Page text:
Is It Sex Addiction? What's Wrong With These Men?!

Love, Heartbreak

When celebrities get in trouble for sexual misconduct and infidelity, we are fascinated.

Men behaving badly are in the news regularly. We are riveted by the stories of Anthony Weiner, former governor  and San Diego mayor Bob Filner. These public figures create spectacular media sensations when their actions become exposed. When the famous are exposed they attract headlines as well as our fascination, think of Tiger Woods or Eliot Spitzer or Mark Sanford  or Kobe Bryant or Bill Clinton or Arnold Schwarzenegger. This type of drama goes on in private too, causing pain and heartache to thousands of families out of the public eye.

As I watch the coverage on TV, the question everyone repeats is, “Why?”  It is unfathomable to most why such successful men with so much to lose would take the risks they do. People assume there is logic involved or look for a train of thought that allows these very successful people to take the actions that lead to such public humiliation. They are looking in the wrong place. Logic and thinking has nothing to do with it. Not even sex drive is at the core of it . An addiction to danger and thrill seeking lies at the heart of this behavior.




A recently published research study on sex addiction attracted a great deal of attention as it undercuts the theory that compulsive sexual behavior is an “addiction.” The study is certainly interesting and bears repeating but one study is not sufficient to disprove the observation and experiences of many working in this area. Researchers find that sexually compulsive behavior, like gambling, eating disorders and other behaviors that are engaged in repetitively and destructively parallel chemical addictions in their force and ability to destroy lives.

A common question is, “How could they be so stupid, didn’t they know they would get caught?” It’s when emotion and drive overtakes reason that behavior is viewed as compulsive or addictive. Reason is not powerful enough to overcome the urges which control these men any more than a compulsive handwasher can use reason or evidence to help them reduce their behavior.


Why did Mark Sanford say he was on the Appalachian Trail?

Why did Anthony Weiner allow himself to be interviewed by People Magazine to announce that he was cured or say at a press conference after being exposed that his sexual misconduct is “in the past.” 


Addicts lie to themselves and to others constantly. Have you ever known an alcoholic? They will say, “I’m going to stop…I don’t drink that’s not that bad…I’m not an alcoholic”.  Alcoholism and drug addiction are the most well-known forms of addiction and most of us either know someone suffering from alcoholism or feel familiar with it following the trials of Lindsay Lohan or other famous sufferers.  The mental gymnastics engaged in by addicts are beyond the comprehension of people who don’t experience compulsions.  Addicts convince themselves that the behavior isn’t that harmful, that they can stop any time they want, that others will forgive or excuse them, that it won’t ruin their relationships or careers or finances even when this result is already occurring. They truly believe what they say-at least some of the time. Self-hatred and remorse may be a part of the picture and can encourage loved ones to stay involved and supportive but often the compulsion is much more powerful than guilt.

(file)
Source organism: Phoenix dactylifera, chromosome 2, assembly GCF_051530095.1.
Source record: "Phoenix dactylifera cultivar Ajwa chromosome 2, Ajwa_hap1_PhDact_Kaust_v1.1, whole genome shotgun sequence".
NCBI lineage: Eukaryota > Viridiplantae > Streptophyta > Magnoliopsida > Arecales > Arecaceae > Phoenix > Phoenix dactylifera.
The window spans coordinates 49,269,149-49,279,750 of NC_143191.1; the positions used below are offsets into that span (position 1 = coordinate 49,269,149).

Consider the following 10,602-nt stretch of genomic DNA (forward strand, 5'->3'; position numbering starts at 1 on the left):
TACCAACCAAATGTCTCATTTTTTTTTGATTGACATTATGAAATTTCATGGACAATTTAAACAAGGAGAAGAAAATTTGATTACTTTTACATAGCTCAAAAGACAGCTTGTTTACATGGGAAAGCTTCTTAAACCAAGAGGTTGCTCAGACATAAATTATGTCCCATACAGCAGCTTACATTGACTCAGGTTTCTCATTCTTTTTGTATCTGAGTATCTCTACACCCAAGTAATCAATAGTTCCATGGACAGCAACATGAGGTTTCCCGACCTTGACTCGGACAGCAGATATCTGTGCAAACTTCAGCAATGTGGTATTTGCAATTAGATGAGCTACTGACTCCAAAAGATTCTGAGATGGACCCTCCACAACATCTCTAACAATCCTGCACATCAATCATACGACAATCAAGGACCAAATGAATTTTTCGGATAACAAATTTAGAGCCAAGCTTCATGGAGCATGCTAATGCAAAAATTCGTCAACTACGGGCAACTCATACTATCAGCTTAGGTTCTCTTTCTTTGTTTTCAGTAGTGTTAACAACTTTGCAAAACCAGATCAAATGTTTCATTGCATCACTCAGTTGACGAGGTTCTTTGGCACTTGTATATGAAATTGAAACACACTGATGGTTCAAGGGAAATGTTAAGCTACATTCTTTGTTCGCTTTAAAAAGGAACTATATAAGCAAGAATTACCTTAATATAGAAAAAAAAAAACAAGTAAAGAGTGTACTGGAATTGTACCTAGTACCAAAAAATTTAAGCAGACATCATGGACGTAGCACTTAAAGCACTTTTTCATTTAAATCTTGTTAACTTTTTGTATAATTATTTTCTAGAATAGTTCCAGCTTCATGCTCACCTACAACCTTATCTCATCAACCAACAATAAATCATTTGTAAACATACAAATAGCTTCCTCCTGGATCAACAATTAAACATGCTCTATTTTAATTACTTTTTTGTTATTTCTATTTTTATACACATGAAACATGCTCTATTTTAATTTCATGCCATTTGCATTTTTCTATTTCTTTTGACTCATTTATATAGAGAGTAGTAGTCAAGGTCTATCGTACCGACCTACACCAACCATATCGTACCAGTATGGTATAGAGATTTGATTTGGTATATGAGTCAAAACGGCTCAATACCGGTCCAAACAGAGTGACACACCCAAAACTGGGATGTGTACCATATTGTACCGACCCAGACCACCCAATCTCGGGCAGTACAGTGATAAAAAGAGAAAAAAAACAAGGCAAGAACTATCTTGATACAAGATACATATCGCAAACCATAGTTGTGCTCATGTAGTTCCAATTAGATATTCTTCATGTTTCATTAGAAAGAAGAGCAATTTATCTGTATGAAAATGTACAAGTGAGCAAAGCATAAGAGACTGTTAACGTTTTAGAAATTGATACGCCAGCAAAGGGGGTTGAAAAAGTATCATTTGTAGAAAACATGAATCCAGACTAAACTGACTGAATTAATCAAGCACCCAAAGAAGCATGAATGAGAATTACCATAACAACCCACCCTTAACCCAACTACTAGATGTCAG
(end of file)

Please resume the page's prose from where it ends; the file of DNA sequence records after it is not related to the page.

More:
Part of the public image rehabilitation for the famous is always a stint in therapy or an in-patient program. Treatment centers and therapists for sexually compulsive behavior are growing in number. Therapy can certainly improve the odds for a better outcome but is not yet a guarantee or a panacea. 

Studies of recovery rates for alcoholism are estimated at about 40%. This statistic is on a par with rates of recovery from other serious diseases such as heart disease or cancer but means that many will still struggle.  Sexual compulsivity is deeply shameful and not often admitted by those who suffer so good research studies on outcome are not available but if we consider it an addiction, the 40% rate is probably a fair estimate. So yes, therapy can be greatly beneficial, but when a public figure says, “I’ve been in therapy” that does not mean the problem is over or solved. As those who participate in organizations like Sexaholics Anonymous or Sex Addicts Anonymous will report, overcoming sexual compulsions can be a difficult and lifelong struggle. It’s definitely not a “one and done” deal.

The public shock and revelations parallel what the not so famous go through with their families and loved ones. Pain and trauma are inflicted on those who believed that the behavior didn’t exist or was gone. With these public figures our shock and fascination is directly related to the level of admiration we previously felt for a charismatic political figure, a star athlete or a handsome movie star.

For more on this issue read Tiger Woods-Infidelity Or Sex Addiction.

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